Counsel's Anders brief identifies one potentially appealable issue: insufficiency of the evidence at trial. In reviewing the sufficiency of the evidence to support a conviction, "we review the record de novo to determine whether, viewing the evidence in the light most favorable to the government, a reasonable jury could have found the defendant guilty of the crime beyond a reasonable doubt." United States v. Colonna, 360 F.3d 1169, 1178 (10th Cir. 2004). In a case involving a public authority defense, we will uphold the jury verdict if a rational juror could find, beyond a reasonable doubt, that the defendant did not reasonably believe he was acting as an authorized agent of the Government. See United States v. Apperson, 441 F.3d 1162, 1205 (10th Cir. 2006). Brubaker stated under oath that he explicitly told Ortega not to take the trip to Arizona, and Ortega admitted that he received that instruction. Vargas read into evidence Ortega's confidential informant agreement, which states that any action taken without the express prior approval of the Postal Inspection Service subjects Ortega to criminal penalties. Moreover, both Brubaker and Vargas testified that they instructed Ortega not to take possession of illegal drugs. Although Ortega contended that both men lied about giving this instruction, a reasonable jury could believe the Inspectors' testimony over Ortega's. The evidence at trial was thus sufficient to support the jury's verdict rejecting Ortega's public authority defense.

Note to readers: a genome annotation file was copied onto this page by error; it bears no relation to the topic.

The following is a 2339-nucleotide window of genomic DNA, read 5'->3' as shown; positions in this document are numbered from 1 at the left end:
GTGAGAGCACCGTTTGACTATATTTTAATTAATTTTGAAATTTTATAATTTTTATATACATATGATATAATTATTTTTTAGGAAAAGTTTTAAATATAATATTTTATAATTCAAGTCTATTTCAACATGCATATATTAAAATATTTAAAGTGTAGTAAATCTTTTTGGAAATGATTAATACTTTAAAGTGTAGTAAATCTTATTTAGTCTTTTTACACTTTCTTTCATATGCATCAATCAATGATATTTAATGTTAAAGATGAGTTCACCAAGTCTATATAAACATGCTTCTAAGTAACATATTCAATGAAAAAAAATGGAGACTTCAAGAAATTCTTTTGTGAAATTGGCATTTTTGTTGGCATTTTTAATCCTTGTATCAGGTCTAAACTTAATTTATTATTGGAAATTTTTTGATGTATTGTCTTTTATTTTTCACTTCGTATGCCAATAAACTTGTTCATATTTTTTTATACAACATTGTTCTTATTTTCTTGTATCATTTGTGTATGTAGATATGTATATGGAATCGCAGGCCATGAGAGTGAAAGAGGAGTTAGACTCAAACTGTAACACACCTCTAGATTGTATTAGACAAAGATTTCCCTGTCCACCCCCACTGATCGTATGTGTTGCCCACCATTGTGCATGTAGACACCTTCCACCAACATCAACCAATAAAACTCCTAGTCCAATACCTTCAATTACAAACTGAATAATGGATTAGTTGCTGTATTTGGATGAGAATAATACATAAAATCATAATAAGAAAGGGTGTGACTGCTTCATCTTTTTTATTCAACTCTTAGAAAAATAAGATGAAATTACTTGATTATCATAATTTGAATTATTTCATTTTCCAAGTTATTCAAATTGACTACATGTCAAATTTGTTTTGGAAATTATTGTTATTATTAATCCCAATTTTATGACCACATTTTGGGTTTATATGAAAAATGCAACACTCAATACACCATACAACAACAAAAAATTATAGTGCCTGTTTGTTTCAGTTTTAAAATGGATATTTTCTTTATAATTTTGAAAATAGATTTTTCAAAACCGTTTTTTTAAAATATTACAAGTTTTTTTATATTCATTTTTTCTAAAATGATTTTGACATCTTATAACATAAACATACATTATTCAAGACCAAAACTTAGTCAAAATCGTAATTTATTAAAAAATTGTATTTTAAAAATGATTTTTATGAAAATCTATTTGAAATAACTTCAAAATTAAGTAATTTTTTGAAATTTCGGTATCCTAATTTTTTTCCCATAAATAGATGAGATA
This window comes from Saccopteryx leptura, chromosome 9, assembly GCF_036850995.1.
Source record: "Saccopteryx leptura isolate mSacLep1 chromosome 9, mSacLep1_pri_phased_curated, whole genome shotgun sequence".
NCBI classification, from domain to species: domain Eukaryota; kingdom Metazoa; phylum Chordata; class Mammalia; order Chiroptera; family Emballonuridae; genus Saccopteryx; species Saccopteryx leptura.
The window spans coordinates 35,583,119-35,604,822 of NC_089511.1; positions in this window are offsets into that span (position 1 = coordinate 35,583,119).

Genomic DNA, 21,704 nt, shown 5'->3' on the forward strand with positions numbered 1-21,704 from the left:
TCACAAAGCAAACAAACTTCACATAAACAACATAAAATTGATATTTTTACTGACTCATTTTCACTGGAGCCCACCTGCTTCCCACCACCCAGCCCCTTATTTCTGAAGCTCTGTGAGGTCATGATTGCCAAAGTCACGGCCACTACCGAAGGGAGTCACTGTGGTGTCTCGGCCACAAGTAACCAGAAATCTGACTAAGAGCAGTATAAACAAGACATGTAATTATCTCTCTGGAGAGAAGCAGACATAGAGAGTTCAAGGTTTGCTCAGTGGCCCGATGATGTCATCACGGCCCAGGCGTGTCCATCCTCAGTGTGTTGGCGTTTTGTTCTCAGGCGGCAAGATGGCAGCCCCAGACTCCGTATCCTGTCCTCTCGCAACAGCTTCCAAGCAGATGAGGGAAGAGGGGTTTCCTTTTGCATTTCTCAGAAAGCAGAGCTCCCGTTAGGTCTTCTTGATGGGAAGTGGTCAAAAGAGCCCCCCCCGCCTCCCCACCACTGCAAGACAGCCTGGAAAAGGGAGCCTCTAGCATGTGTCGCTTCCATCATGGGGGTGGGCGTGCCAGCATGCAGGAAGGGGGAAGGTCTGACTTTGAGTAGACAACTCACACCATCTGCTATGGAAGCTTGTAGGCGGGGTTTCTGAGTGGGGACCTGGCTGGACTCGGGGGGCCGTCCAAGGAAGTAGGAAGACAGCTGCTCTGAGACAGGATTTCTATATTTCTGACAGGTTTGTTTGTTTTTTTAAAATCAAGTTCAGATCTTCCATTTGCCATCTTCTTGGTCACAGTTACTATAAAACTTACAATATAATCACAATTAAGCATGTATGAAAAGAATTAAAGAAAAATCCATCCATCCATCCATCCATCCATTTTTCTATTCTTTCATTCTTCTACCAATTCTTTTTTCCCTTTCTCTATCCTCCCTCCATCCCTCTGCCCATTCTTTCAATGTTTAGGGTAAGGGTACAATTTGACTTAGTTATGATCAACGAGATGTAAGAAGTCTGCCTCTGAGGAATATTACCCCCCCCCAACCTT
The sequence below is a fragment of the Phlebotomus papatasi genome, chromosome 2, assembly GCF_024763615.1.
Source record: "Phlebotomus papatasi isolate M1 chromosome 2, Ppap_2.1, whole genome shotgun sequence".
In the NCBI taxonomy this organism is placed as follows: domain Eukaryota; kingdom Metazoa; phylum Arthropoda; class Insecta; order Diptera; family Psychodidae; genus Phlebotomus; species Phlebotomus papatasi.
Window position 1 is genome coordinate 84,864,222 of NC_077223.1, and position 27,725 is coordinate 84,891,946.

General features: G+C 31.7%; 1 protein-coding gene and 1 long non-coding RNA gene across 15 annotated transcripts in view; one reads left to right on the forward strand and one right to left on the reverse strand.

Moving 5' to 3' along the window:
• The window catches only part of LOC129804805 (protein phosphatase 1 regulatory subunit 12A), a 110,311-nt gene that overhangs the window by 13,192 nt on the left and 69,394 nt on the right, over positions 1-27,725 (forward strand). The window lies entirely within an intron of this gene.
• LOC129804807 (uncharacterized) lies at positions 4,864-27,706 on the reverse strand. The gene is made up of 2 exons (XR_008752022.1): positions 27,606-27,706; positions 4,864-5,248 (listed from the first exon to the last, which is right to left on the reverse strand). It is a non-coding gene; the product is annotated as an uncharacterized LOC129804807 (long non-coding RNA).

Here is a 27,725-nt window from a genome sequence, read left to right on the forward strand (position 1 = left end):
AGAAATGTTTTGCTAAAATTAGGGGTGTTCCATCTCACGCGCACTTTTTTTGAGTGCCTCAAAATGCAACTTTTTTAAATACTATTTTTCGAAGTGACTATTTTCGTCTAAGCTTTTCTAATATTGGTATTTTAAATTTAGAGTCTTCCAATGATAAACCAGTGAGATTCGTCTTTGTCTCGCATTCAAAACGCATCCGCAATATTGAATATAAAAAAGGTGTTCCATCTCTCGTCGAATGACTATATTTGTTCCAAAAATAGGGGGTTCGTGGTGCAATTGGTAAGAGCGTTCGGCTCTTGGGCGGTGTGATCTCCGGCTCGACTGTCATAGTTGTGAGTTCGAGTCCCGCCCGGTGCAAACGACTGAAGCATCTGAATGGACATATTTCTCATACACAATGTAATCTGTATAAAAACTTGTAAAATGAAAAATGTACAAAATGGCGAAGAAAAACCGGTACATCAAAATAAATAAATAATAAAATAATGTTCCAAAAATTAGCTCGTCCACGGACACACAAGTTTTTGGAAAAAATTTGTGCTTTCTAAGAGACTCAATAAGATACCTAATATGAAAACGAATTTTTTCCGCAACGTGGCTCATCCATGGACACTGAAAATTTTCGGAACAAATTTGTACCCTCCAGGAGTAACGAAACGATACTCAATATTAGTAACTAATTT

For the reasons stated above, we AFFIRM Ortega's convictions, DISMISS the appeal, and GRANT counsel's motion to withdraw.
ENTERED FOR THE COURT
Carlos F. Lucero
*. This order and judgment is not binding precedent except under the doctrines of law of the case, res judicata and collateral estoppel. It may be cited, however, for its persuasive value consistent with Fed. R. App. P. 32.1 (eff. Dec. 1, 2006) and 10th Cir. R. 32.1 (eff. Jan. 1, 2007).